Editor’s Notes: The following review is part of our coverage of the 2015 Vancouver International Film Festival. For more information on the festival visit viff.org and follow VIFF on Twitter at @viffest.
Mauro Herce’s first feature film, Dead Slow Ahead, is an abstract science-fiction mood-piece which takes place on a freighter between Ukraine and New Orleans. Herce journeyed on the freighter, “Fair Lady”, for two and a half months, shooting 14-16 hours a day to bring us a mostly silent, highly contemplative observational documentary about people living on a slow-moving (space)-ship which coasts through the seemingly endless beyond of the ocean.
A purely cinematic film, Dead Slow Ahead allows visual prowess to captivate the viewer. Through a languid rhythm and lethargic sense of time, the slow moving camera picks up on a seemingly imperceptible movement of objects, akin to the psychological sensibilities of those presumably working and wasting away on the ship. With many beautiful shots of the vast sea, expansive landscape, and complex ship interior, Dead Slow Ahead automatically cultivates a sense of being lost, and to a lesser extent of being cold. As the film pushes forwards into minor narratives about passengers on the freighter speaking to loved ones on a questionably operated phone system, its humanism finally transcends its otherwise impersonal and indifferent attitude, eliciting warmth and empathy from the viewers. This offers a striking contradiction to the many shots of machinery and industrial practice found in the film.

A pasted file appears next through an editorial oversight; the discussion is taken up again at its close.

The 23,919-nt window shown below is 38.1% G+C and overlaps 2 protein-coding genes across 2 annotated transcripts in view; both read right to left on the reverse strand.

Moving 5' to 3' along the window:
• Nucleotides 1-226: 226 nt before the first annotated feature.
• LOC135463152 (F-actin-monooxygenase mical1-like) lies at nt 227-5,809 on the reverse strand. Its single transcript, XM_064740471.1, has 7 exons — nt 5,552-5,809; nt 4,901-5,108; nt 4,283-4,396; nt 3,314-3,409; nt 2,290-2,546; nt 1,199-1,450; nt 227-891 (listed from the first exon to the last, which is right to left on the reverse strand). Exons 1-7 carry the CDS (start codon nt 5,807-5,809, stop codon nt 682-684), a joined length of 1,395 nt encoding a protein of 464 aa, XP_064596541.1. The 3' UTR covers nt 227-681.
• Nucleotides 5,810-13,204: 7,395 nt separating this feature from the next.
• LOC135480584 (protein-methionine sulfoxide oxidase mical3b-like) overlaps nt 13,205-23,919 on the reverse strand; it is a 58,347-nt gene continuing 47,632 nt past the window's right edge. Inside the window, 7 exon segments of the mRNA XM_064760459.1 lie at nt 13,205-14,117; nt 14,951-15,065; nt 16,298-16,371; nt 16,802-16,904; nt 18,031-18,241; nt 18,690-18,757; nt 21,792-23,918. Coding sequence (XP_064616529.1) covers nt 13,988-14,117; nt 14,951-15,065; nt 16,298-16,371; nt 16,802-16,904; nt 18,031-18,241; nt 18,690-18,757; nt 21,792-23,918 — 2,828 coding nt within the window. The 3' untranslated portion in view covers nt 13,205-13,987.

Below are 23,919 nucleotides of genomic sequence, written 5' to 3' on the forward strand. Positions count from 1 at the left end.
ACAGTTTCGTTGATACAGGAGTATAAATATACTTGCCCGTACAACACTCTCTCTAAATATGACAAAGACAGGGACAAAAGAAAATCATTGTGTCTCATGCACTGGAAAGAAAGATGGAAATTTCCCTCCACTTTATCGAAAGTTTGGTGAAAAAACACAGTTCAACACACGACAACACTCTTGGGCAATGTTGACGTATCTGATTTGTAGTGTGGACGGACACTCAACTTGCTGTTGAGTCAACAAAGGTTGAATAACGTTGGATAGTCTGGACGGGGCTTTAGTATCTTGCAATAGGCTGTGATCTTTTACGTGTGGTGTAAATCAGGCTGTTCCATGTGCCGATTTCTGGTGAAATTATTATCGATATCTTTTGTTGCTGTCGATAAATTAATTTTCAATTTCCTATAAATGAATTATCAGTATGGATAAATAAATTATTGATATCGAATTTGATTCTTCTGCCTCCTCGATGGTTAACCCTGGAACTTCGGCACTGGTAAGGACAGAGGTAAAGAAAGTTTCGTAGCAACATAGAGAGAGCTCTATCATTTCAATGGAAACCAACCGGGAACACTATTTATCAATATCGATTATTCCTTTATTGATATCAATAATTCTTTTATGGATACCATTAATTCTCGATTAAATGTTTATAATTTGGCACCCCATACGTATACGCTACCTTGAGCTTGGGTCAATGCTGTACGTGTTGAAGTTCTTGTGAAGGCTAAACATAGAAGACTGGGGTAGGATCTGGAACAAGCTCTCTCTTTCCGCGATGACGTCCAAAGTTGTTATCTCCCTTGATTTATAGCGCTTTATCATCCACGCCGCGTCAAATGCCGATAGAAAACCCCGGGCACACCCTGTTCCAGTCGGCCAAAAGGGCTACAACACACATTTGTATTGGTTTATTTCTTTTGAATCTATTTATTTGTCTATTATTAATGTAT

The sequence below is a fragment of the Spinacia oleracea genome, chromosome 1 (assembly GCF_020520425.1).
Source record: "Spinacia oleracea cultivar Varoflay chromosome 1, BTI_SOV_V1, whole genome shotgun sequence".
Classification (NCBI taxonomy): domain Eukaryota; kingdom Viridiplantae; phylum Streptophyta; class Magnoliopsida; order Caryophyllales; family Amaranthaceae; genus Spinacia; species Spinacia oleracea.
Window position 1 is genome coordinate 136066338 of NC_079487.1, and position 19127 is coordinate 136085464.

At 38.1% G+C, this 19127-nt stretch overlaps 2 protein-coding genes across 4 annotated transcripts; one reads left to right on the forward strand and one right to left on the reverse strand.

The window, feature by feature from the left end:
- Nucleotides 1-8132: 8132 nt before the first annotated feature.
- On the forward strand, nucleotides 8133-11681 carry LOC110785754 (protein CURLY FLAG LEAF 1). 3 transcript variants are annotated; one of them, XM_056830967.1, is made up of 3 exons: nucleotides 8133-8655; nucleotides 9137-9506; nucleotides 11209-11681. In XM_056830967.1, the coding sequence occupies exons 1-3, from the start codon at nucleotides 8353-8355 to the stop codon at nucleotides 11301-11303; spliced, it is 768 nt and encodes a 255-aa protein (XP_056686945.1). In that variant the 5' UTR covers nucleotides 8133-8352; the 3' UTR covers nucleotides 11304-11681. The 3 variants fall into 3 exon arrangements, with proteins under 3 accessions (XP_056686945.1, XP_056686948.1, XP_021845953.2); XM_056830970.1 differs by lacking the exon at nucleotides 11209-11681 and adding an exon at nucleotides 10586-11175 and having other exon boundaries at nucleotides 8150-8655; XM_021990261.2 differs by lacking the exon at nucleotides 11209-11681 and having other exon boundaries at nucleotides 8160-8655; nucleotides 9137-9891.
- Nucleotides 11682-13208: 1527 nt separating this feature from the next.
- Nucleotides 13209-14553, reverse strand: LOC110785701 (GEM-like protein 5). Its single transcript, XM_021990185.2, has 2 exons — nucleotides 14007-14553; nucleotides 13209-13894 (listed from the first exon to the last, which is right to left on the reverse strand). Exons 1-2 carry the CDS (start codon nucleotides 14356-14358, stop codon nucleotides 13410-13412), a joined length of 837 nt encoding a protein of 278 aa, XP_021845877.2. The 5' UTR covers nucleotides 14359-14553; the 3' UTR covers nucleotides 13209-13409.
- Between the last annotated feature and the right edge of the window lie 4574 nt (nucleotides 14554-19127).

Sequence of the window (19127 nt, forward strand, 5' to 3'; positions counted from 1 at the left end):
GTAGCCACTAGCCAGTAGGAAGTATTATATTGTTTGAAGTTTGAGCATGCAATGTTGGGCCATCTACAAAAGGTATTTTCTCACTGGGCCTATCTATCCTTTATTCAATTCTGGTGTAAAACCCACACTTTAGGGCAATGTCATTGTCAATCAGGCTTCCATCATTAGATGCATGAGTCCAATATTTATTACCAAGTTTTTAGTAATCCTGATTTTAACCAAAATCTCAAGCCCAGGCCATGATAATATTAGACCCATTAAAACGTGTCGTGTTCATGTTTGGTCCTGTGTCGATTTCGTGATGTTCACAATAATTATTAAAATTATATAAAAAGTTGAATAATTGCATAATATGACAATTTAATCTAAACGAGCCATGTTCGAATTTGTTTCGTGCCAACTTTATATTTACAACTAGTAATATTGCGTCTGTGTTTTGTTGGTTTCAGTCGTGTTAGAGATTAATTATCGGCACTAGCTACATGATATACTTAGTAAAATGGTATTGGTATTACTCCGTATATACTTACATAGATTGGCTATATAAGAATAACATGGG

Authentically cinematic, Dead Slow Ahead allows the viewer to find his/her own journey through the film. Herce explains that he laid down stones, but it is for the viewer to find these stones, interpret their order, and travel along one’s own journey. It goes without mention that such a design invokes a great deal of imagination and spectatorial activity. As an avant-garde, mostly silent film, with long takes and deep space, Dead Slow Ahead is transformed by the audiences’ perceptions. The film challenges the viewer to find his/her own meaning as it slowly shifts between separate yet equally meaningful stills and episodes.
Throughout, there is a constant visual sense of quietude and darkness. It most palpably evokes feelings of the unknown and the beyond within. The eerie natural sounds of engines and ship movement, combined with electronic tones and some pitch-shifting, create in the film a harrowing soundtrack with a somewhat menacing atmosphere. This immediately complements Herce’s science fiction intentions, making the freighter appear uncanny, unfamiliar, and downright frightening at times. Through long takes, Herce leads us through a rather incredible journey, with never a feeling of stasis in spite of its constant feeling of presence.
Through long takes, Herce leads us through a rather incredible journey, with never a feeling of stasis in spite of its constant feeling of presence.